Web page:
A new soldier-created device could help pilots of all aircraft get immediate, usable feedback on how they’re flying.
Army 1st Lt. Mahdi Al-Husseini’s Aura device won the fifth “Dragon’s Lair Innovation Challenge” put on by the XVIII Airborne Corps at Fort Bragg, North Carolina, on Monday. The challenge pits soldiers in a competition to present an innovative solution for all types of military problems.
The Aura device’s hardware includes a camera and a touch screen tablet. But it’s the algorithms and software that Al-Husseini and his project partner, hometown friend and fellow Georgia Institute of Technology alumnus Joshua Barnett, built that make the device work.
Al-Husseini flies a Black Hawk helicopter and serves as the officer-in-charge for Charlie Company, 3rd Battalion, 25th Combat Aviation Brigade, 25th Infantry Division, out of Hawaii.
That’s right, he’s not an XVIII Airborne Corps soldier. He’s the first non-Corps soldier to win the Dragon’s Lair competition, said Col. Joe Buccino, corps spokesman.
The Douglasville, Georgia, native spends his free time, when he’s not studying for his aeronautics degree from Stanford University, flying private aircraft.
About a year ago, he was landing solo and he thought, “I wish I could see how I’m doing.”
Typically, a student pilot flies with their instructor, who provides valuable information and feedback both in-flight and post-flight. But once a pilot goes solo there’s very little feedback.
He mentioned it to his then-commander and mentor, Army Capt. Jeremy Bowling, who encouraged him to enter it into the Dragon’s Lair competition.
Well, the Black hawk has a lot more gauges than a commercial single-engine propeller plane. So, Al-Husseini, who has a background in artificial intelligence research, knew he had to get a lot of data from the aircraft.
But plugging something into that complex system and getting government approval to tinker with the guts of it probably was not happening anytime soon.
So, he developed a way for the camera to capture, record and scrape the gauge information from not only the Black Hawk but essentially any aircraft.
But what good is the data if it isn’t easy to use?
“Pilots don’t need more data,” Al-Husseini told Army Times.
Or at least what you deliver a pilot has to be relevant and easily digestible.
“We want pilots to interface as little as possible,” he said. “This is not supposed to be another thing for the pilot to deal with.”
Ideally, the system’s recordings would follow a pilot throughout their career so they could see weak points and strong points, ways to improve and how they’re performing over time.
Instead of being told they’re “overarching” or “under arching” to their spot, they can see virtually how that’s happening and how to adjust their maneuvers for an objectively better move.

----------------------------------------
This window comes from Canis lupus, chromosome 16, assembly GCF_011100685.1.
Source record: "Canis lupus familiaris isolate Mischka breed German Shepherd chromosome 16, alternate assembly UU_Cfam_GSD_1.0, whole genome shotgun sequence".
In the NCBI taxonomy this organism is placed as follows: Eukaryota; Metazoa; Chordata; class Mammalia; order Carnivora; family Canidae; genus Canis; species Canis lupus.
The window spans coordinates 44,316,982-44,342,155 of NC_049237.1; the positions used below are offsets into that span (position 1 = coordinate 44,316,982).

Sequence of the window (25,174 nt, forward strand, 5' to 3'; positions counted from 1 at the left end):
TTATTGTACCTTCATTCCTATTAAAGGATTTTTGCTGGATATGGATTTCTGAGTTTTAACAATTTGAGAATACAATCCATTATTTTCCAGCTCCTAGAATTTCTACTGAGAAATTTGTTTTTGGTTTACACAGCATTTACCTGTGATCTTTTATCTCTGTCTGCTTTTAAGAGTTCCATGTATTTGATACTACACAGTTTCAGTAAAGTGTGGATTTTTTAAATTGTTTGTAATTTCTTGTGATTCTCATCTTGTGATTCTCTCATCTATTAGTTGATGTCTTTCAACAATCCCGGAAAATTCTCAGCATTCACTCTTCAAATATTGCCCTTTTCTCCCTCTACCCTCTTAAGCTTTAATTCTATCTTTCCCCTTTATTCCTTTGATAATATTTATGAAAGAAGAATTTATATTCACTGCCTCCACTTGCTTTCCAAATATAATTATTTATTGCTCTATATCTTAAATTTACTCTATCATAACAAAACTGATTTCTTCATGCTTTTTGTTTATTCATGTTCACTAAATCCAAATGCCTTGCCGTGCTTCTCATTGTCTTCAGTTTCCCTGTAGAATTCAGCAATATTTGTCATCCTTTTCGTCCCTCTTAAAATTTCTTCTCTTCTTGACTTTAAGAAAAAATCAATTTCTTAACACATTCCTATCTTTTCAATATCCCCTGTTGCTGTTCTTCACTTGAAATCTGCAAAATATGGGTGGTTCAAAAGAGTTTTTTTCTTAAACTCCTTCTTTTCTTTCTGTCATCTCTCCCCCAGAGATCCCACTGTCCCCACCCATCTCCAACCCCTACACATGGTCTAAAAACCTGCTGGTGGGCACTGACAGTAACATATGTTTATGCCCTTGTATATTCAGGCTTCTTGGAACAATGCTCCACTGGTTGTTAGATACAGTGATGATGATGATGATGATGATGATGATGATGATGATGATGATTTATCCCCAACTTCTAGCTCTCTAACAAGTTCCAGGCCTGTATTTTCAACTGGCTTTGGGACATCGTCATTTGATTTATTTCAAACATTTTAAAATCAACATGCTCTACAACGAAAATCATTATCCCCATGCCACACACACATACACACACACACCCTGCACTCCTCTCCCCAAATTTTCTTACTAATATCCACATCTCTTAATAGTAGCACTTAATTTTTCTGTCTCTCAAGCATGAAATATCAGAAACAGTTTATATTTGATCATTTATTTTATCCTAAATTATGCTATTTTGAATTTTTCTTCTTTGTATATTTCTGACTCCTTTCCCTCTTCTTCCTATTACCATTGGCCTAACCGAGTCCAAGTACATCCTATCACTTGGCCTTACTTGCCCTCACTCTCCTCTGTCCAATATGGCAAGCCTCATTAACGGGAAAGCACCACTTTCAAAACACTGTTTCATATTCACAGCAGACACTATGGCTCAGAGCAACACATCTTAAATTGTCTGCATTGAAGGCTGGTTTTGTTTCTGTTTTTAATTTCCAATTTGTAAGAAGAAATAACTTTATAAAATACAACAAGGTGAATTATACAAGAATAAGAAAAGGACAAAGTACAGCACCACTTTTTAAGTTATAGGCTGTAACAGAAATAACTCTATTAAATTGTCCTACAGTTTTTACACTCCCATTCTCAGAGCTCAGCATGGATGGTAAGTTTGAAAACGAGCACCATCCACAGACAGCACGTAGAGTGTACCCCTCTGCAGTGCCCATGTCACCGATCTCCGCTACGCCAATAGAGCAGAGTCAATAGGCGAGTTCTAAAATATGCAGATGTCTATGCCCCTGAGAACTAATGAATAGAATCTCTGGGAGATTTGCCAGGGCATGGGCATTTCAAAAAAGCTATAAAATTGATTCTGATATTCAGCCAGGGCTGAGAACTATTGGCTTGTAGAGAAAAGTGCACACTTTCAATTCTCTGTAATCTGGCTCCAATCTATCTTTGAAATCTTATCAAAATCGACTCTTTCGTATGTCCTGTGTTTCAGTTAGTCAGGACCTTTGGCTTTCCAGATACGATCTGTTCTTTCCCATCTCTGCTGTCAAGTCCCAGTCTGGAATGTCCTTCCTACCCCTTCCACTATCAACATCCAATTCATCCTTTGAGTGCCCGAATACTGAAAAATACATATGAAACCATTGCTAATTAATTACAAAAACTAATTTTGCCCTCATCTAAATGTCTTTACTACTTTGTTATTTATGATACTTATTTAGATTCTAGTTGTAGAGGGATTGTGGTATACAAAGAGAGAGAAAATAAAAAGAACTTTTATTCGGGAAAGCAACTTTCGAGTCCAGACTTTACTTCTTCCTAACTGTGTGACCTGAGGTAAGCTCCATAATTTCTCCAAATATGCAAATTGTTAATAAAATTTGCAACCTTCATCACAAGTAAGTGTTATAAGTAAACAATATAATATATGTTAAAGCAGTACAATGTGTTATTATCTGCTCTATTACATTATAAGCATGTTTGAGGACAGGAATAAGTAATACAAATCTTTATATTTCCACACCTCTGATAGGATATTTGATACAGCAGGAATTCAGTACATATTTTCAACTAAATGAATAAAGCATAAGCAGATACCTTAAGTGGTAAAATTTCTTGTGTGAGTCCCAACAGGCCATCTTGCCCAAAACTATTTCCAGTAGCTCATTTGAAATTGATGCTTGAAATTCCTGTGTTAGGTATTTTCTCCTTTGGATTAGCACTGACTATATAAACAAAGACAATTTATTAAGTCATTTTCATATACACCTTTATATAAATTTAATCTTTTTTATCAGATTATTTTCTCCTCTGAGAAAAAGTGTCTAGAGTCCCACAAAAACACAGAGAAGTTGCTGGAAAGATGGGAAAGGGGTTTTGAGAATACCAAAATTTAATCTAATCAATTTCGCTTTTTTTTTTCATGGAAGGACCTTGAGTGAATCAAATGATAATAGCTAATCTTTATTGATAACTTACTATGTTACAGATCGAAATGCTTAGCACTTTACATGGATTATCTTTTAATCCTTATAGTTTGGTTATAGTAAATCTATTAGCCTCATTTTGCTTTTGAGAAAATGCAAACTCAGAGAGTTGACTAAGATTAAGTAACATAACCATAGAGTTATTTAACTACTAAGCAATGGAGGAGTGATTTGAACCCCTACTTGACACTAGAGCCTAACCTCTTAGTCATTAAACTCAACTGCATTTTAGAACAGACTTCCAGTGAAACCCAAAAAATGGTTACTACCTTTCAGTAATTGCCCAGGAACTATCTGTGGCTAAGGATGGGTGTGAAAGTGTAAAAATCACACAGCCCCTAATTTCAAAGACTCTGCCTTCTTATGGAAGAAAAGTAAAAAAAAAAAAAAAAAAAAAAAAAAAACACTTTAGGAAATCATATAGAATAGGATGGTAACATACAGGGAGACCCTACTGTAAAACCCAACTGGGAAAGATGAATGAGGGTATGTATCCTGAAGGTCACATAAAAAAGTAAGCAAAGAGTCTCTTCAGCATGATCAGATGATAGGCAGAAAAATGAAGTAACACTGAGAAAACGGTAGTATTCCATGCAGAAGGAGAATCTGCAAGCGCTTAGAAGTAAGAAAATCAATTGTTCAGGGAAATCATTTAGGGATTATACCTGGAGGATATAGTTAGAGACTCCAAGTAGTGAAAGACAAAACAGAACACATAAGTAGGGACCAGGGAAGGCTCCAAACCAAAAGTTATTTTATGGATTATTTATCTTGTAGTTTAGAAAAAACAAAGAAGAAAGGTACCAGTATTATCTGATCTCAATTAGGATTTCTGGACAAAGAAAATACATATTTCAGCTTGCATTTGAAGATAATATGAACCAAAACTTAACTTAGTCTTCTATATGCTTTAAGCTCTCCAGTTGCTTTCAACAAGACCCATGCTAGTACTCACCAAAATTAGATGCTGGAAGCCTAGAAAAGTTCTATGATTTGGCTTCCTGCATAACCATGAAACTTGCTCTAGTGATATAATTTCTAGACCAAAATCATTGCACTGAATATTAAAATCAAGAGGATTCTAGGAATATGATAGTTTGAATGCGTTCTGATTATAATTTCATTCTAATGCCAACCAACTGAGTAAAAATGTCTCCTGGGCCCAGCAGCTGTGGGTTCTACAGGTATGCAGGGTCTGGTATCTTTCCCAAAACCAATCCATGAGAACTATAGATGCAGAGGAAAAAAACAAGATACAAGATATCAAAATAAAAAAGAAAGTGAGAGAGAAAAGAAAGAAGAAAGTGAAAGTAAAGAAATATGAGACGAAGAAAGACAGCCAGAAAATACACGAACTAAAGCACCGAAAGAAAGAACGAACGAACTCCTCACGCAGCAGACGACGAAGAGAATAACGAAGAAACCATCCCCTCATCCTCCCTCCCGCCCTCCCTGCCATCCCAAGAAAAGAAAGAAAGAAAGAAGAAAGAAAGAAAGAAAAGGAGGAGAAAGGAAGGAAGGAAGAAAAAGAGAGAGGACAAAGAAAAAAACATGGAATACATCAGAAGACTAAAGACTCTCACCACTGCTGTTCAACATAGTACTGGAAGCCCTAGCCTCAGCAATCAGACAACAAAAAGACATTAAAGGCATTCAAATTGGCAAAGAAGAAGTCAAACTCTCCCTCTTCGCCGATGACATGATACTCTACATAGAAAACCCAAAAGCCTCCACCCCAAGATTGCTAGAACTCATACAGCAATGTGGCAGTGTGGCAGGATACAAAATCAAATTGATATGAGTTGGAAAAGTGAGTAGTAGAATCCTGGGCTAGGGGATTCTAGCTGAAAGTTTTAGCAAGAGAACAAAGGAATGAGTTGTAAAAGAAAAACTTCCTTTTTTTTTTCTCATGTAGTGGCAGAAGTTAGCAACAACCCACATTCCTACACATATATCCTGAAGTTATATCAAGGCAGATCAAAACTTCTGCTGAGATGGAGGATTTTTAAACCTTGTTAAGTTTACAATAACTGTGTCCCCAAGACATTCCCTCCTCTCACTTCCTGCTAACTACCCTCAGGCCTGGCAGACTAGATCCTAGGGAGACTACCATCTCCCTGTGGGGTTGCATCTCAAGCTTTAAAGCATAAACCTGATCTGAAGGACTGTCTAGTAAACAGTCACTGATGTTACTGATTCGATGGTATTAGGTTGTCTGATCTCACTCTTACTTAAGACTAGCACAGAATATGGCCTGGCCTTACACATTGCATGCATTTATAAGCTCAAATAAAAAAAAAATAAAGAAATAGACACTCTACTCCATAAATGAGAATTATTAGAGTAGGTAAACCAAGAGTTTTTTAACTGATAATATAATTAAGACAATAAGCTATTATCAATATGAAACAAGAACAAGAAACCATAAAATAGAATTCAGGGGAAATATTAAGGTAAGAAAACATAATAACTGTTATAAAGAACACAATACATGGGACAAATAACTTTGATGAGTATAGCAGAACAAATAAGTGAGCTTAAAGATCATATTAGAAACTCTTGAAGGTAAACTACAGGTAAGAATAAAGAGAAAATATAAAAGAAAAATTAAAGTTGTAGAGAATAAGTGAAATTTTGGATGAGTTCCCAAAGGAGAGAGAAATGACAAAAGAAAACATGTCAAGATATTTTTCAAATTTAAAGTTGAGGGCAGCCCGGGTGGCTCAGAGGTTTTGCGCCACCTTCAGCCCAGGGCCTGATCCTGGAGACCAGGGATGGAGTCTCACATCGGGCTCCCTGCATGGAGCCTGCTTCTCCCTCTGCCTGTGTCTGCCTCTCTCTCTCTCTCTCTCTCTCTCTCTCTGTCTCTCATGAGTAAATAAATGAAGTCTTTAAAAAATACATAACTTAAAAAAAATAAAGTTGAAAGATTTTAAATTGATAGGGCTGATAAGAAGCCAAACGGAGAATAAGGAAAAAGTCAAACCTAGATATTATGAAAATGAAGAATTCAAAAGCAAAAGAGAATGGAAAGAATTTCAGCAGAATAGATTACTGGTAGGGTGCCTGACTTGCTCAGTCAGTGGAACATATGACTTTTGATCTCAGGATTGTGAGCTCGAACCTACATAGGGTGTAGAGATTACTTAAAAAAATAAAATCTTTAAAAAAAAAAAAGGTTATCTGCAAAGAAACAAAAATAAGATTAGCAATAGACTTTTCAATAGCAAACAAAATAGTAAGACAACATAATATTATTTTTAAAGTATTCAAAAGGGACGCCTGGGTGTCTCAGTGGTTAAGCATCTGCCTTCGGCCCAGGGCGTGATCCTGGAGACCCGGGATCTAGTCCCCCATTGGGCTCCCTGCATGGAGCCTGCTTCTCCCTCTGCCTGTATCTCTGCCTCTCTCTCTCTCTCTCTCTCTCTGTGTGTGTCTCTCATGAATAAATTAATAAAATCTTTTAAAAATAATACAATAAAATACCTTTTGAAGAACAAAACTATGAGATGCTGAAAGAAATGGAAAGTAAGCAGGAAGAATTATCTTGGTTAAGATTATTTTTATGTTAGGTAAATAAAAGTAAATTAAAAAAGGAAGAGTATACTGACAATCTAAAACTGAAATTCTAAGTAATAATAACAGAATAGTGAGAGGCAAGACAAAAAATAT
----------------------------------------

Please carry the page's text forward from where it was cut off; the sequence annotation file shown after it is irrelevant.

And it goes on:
Also, Al-Husseini said that trainers could compare pilot data in the same platforms across the service and spot areas to focus on for training, remediation or even technological improvements.
The device doesn’t replace human instructors by a long shot, he said. Instead, he views the device as an “enhancer” to training.
He started serious work on the project in October 2020, and since then, 64 aviators and 17 civilian pilots have used it during his tests.
Al-Husseini has evaluated data from those tests: assuming the device could reduce flight time for corrections by 20 percent, that could shave eight hours off a normally 40-hour military rotary wing progression, which saves at least $33,600 per pilot.
Similar savings are possible for civilian fixed and rotary wing fliers, he said.
Al-Husseini presented his tech pitch to the “Shark Tank-style” Dragon’s Lair competition and got immediate feedback from AI-expert panelists and a suggestion from one enlisted soldier to adapt the tool to ground vehicles such as Strykers, Bradleys or Abrams tanks.
He won the competition by two points out of a total possible 275 points. The runner up was Lt. Col. Jason Harlan of 3rd Infantry Division, who pitched an Abrams tank towing system to the 11 panelists.
And for winning the competition, he got a four-day liberty pass, his pick of Army training schools — he chose freefall parachute school — and a Meritorious Service Medal.
Al-Husseini already has a patent pending on the device, and a side company with his friend Barnett to develop it for civilian use. But, he emphasized, if the Army or Defense Department decides to use it, the company would provide an irrevocable license for military use.
He wants the tech shared widely to benefit military pilots.
Todd South has written about crime, courts, government and the military for multiple publications since 2004 and was named a 2014 Pulitzer finalist for a co-written project on witness intimidation. Todd is a Marine veteran of the Iraq War.
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